CIHR graduate scholarships fund research on how psychedelics drugs, vaporized cannabis, and maternal immune activation affect the brain

Three members of the Tremblay Lab received Canada Graduate Scholarships from the Canadian Institutes of Health Research (CIHR) to study the effects of psychedelics drugs, vaporized cannabis, and maternal immune activation on the brain. The combined value of these scholarships is $140,000 over three years.

imagePhD candidate Jared VanderZwaag (pictured, right) received three years of funding through the Canadian Graduate Scholarship – Doctoral (CGS-D) program for his work focused on understanding the impacts of psychedelics drugs on microglia, the brain’s immune cells. Clinical research on psychedelic substances has undergone a renaissance in recent years as many of these drugs, such as psilocybin and LSD, have demonstrated surprising ability to treat a wide array of psychological disorders, including mood disorders.

It is hypothesized that the unique therapeutic effects of psychedelic substances come from their ability to induce rapid growth in neurons, rescuing key circuitry that is typically degraded in mood disorders. However, their ability to alter microglial behaviour is yet to be investigated. Researchers suggest microglia could play a role in the development and recovery from mood disorders as these cells are critical to shaping the brain’s neurocircuitry—specifically, they have been shown to digest synapses and release growth factors.  

Using various techniques to visualize microglia and measure their protein expression, Jared will investigate the impact of acute and chronic treatment of psilocybin on microglia in both acute and chronic stress models of mood disorders. Understanding how these unique drugs work is key to understanding the neurobiology underlying psychological disorders and developing effective treatments for individual’s suffering from these conditions in Canada.

First-year master’s student Colin Murray (pictured, centre) received funding through the Canadian Graduate Scholarship – Master’s (CGS-M) program. This award will support his pursuit of discovering how vaporized cannabis alters the cells responsible for maintaining myelin in the adult and aged brain. Myelin is a lipid-rich sheath that drastically increases the speed of electrical impulses along the axons of neurons, and it is essential for proper communication between different regions of the brain. The process responsible for creating and maintaining myelin relies on nearly all cell types in the brain. However, these regulatory roles become less efficient and myelin declines as we get older, which may contribute to some of the brain function deficits we see with age.

Senior citizens are increasing their consumption of cannabis faster than any other age group in Canada, but it’s relatively unknown what sort of impact cannabis could have on the cells needed for myelination and the overall process of myelination—be it positive, neutral, or negative. This project, which will be done in collaboration with Dr. Jibran Khokhar from University of Western Ontario, will help fill in that knowledge gap.

First-year master’s student Sophia Loewen (pictured, left) also received funding from the CGS-M program for her research on the effects of maternal immune activation (MIA) on microglia during fetal development. MIA occurs when the body of a pregnant person undergoes an immune response after they are exposed to a stimulus that induces inflammation (e.g., chronic psychological stress, some unbalanced diets, and viral infection like COVID-19). This inflammatory response during pregnancy can affect fetal neurodevelopment and increases the risk of neurodevelopmental disorders such as schizophrenia and autism spectrum disorders in the exposed offspring.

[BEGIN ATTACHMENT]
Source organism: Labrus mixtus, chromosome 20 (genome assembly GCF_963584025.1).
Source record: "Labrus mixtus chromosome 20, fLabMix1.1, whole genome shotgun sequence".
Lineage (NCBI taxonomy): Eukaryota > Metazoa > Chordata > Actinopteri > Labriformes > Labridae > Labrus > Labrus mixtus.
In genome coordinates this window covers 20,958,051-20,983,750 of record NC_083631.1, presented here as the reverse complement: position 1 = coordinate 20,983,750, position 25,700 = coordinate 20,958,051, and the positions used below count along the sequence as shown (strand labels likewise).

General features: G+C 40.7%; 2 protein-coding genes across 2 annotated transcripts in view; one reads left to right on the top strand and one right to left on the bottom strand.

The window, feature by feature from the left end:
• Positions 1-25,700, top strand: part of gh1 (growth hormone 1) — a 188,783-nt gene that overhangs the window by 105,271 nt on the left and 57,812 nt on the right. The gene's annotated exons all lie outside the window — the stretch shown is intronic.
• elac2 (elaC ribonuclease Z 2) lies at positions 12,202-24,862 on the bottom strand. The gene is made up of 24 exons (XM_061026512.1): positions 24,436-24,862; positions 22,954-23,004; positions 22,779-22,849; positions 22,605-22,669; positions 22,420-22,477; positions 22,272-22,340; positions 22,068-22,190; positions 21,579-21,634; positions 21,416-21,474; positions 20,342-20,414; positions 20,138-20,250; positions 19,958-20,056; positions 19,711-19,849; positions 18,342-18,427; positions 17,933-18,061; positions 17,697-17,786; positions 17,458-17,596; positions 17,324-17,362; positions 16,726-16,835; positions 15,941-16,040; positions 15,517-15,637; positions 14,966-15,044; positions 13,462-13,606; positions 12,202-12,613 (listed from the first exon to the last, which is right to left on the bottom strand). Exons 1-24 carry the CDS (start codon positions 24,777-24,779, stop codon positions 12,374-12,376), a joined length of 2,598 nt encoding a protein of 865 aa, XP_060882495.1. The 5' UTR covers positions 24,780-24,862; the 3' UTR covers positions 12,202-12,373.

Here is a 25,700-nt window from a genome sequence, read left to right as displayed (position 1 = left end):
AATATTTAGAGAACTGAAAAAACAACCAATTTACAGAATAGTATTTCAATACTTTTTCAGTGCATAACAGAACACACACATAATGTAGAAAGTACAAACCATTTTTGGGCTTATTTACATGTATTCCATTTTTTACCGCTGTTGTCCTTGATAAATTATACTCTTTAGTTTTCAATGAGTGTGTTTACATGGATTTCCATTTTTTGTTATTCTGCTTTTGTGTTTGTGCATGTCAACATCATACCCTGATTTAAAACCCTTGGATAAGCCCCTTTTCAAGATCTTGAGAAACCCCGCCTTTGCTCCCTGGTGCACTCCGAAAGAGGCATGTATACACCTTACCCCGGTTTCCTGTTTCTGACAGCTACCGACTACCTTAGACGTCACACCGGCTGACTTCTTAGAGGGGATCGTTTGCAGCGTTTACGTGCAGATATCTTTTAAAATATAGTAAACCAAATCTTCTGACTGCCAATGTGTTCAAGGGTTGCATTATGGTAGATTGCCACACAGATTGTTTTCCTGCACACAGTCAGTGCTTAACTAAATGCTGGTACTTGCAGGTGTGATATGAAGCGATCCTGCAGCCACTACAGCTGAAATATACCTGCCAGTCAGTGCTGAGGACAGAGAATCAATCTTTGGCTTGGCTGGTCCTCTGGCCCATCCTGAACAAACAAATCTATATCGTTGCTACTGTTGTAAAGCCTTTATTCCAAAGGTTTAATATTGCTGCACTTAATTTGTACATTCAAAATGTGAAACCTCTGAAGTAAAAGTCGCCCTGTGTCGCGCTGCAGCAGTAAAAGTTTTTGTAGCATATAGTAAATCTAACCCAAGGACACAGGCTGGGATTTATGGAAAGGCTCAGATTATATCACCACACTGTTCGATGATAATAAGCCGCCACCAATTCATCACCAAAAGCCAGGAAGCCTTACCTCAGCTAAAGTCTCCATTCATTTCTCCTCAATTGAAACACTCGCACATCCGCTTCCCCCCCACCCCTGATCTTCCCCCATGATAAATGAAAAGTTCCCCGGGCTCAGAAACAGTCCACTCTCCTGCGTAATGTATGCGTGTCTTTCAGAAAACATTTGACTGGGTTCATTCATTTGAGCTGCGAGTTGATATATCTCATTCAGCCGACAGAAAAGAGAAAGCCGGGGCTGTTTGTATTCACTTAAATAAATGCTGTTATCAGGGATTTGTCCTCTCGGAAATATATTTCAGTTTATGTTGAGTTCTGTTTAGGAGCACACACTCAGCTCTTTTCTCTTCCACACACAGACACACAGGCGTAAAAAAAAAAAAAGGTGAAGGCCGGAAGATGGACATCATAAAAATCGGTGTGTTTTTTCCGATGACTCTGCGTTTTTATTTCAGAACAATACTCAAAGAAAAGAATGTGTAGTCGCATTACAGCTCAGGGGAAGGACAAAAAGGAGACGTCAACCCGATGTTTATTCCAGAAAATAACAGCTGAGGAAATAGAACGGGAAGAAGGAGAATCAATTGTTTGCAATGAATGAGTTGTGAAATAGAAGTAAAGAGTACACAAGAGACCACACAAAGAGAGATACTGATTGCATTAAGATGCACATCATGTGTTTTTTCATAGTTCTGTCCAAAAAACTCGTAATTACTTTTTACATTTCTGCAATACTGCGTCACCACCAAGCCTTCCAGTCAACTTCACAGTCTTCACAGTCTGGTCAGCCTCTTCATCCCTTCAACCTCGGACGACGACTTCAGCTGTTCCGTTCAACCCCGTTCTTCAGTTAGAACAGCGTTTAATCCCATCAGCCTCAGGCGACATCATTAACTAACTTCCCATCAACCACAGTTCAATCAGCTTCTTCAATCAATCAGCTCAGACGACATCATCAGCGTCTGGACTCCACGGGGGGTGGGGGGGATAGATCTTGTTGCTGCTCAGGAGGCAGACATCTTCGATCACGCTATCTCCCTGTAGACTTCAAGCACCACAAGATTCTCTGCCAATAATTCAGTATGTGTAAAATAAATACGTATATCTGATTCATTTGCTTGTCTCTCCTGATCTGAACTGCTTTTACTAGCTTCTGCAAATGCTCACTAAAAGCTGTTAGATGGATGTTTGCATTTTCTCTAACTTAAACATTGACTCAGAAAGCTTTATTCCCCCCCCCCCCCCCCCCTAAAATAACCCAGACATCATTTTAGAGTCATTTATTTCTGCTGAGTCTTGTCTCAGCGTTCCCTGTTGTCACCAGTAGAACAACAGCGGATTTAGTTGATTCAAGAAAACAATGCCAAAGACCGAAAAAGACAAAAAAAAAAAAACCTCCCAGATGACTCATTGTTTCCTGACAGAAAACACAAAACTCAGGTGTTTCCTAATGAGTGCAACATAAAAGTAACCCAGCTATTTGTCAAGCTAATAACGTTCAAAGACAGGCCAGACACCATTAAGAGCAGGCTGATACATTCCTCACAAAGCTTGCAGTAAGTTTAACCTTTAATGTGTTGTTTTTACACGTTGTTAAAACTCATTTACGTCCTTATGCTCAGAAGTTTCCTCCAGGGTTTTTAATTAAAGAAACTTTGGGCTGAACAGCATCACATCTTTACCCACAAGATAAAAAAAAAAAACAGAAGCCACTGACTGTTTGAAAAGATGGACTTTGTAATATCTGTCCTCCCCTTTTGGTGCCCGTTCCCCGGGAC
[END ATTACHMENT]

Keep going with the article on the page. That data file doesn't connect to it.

Microglia, as the immune cells of the brain, play many important roles throughout our lifespan, but they are especially important in development as they contribute to building and shaping the connections between neurons. Previous research from the Tremblay Lab discovered a subtype of these cells called dark microglia, which are overreactive and abundant in offspring exposed to MIA. These dark microglia are suggested to have strong connections to neurodevelopmental disorders; for instance, they have been observed in human brains of individuals with schizophrenia. To study the roles of dark microglia in the mechanisms underlying the outcomes of MIA on the brain and behaviour, Sophia’s project will investigate dark microglia across key developmental time points in offspring exposed to MIA. She will conduct this research using a series of state-of-the-art imaging techniques available in the Tremblay Lab, and she will eventually investigate treatments targeting relevant microglial subsets.

The CGS-M and CGS-D are administered jointly by Canada’s three granting agencies: the CIHR, the Natural Sciences and Engineering Research Council (NSERC), and the Social Sciences and Humanities Research Council (SSHRC). Jared, Colin, and Sophia all received their funding from CIHR. This federal funding agency supports researchers, trainees, and organizations conducting health research in Canada that aims to improve health outcomes for all Canadians. CIHR awards fund research across a wide range of health-related disciplines, including biomedical research, clinical research, health services research, and social and cultural determinants of health. These awards are highly competitive and are designed to support research excellence, innovation, and impact in the health field.


Photo caption: Pictured (L-R) are Sophia Loewen, Colin Murray, and Jared VanderZwaag of the Tremblay Lab.